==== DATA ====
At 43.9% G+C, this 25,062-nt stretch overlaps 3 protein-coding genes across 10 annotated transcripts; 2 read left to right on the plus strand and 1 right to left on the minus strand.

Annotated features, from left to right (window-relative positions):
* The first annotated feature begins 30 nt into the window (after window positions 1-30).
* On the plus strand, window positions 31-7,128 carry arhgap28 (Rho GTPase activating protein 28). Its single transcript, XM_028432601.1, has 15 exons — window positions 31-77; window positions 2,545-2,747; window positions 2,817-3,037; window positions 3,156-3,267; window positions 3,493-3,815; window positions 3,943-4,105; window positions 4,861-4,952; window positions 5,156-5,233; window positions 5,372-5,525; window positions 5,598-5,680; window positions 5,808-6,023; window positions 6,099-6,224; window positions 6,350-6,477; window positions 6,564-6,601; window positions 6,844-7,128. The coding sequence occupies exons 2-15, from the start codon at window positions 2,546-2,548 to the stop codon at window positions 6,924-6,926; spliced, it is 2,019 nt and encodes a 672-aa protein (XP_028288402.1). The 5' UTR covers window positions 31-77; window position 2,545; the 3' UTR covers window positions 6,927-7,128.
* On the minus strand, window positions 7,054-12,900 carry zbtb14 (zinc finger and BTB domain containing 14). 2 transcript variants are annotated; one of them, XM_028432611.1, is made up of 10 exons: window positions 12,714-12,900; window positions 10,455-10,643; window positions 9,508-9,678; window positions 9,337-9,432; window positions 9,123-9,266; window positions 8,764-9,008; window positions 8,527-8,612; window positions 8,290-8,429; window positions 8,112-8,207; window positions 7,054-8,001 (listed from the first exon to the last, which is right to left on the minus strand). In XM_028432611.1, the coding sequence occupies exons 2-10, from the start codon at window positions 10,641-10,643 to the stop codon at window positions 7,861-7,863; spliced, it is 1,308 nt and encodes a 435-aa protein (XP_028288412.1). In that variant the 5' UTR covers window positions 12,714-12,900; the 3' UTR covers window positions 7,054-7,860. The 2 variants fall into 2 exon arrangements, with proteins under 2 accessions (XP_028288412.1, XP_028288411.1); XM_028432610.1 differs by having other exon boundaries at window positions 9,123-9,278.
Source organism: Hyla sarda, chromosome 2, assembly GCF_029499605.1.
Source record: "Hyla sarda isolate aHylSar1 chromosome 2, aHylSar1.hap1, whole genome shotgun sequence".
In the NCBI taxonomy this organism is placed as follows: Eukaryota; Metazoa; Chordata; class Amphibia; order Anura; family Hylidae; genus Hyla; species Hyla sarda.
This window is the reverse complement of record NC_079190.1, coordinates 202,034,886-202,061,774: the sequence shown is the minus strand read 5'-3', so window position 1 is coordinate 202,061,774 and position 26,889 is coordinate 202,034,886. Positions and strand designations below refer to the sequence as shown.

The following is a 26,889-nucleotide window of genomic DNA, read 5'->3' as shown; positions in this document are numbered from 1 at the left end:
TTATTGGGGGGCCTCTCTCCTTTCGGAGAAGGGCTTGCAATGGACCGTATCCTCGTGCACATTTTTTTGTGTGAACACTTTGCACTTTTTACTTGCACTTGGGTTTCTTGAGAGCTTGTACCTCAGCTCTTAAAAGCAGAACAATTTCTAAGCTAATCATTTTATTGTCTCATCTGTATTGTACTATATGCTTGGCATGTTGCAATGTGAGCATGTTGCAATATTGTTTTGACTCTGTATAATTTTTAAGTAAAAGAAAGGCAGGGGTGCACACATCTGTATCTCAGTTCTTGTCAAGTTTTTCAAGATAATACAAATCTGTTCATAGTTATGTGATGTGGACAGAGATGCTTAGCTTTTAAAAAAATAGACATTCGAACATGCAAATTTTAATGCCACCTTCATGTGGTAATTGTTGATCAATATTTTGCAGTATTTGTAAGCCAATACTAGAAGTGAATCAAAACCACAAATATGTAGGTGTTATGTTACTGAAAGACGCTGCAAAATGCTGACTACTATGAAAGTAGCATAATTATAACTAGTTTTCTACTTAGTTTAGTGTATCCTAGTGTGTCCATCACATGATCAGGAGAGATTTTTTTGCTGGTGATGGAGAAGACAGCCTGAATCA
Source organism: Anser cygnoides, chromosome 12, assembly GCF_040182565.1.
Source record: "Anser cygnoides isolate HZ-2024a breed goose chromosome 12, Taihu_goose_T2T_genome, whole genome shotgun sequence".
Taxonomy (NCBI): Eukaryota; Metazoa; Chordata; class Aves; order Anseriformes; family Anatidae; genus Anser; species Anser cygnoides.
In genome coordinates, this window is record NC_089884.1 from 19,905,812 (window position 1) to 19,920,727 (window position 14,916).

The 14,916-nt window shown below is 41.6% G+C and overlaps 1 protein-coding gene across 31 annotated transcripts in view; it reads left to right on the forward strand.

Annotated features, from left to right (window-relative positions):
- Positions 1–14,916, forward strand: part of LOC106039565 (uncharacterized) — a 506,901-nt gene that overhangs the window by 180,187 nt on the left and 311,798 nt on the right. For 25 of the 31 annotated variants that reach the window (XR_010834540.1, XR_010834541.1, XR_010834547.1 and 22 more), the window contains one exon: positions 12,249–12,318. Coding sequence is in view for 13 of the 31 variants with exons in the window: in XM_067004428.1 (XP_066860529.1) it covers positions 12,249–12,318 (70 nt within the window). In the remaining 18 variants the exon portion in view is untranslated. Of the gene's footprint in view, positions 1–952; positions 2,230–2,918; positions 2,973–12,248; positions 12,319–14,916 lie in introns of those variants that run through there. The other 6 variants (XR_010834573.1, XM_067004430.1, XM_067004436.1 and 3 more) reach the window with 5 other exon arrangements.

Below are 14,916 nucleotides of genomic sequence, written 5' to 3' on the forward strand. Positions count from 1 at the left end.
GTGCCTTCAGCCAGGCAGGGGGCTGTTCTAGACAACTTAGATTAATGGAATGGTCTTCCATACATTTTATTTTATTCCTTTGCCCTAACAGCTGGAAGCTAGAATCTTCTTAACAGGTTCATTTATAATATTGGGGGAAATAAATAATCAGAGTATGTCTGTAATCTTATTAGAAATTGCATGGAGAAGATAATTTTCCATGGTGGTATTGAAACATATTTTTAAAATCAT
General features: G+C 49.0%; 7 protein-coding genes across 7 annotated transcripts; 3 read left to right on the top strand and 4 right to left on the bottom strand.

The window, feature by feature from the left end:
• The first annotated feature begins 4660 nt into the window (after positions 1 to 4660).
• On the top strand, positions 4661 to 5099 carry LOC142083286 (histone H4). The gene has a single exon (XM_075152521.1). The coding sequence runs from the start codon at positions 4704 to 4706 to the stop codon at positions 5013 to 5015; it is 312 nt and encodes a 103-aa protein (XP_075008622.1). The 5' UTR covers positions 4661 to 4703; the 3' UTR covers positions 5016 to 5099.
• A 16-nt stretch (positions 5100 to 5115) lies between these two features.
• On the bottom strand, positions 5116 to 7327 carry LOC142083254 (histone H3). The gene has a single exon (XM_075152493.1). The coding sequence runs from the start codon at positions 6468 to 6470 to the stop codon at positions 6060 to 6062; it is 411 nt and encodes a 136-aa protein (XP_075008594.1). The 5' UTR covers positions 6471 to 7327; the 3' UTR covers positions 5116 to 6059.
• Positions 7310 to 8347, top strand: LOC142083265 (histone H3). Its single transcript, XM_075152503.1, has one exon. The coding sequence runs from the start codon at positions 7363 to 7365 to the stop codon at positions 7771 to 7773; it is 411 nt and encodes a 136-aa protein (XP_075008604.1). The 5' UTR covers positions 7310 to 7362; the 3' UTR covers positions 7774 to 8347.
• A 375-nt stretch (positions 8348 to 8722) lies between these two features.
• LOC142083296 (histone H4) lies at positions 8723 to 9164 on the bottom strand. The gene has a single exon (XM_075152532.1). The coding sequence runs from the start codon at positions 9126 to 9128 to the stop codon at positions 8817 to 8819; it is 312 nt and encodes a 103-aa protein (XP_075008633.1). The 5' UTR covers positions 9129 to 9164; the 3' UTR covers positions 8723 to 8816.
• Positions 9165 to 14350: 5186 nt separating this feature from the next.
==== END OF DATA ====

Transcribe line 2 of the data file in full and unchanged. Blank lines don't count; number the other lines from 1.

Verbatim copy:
Annotated features, from left to right (window-relative positions):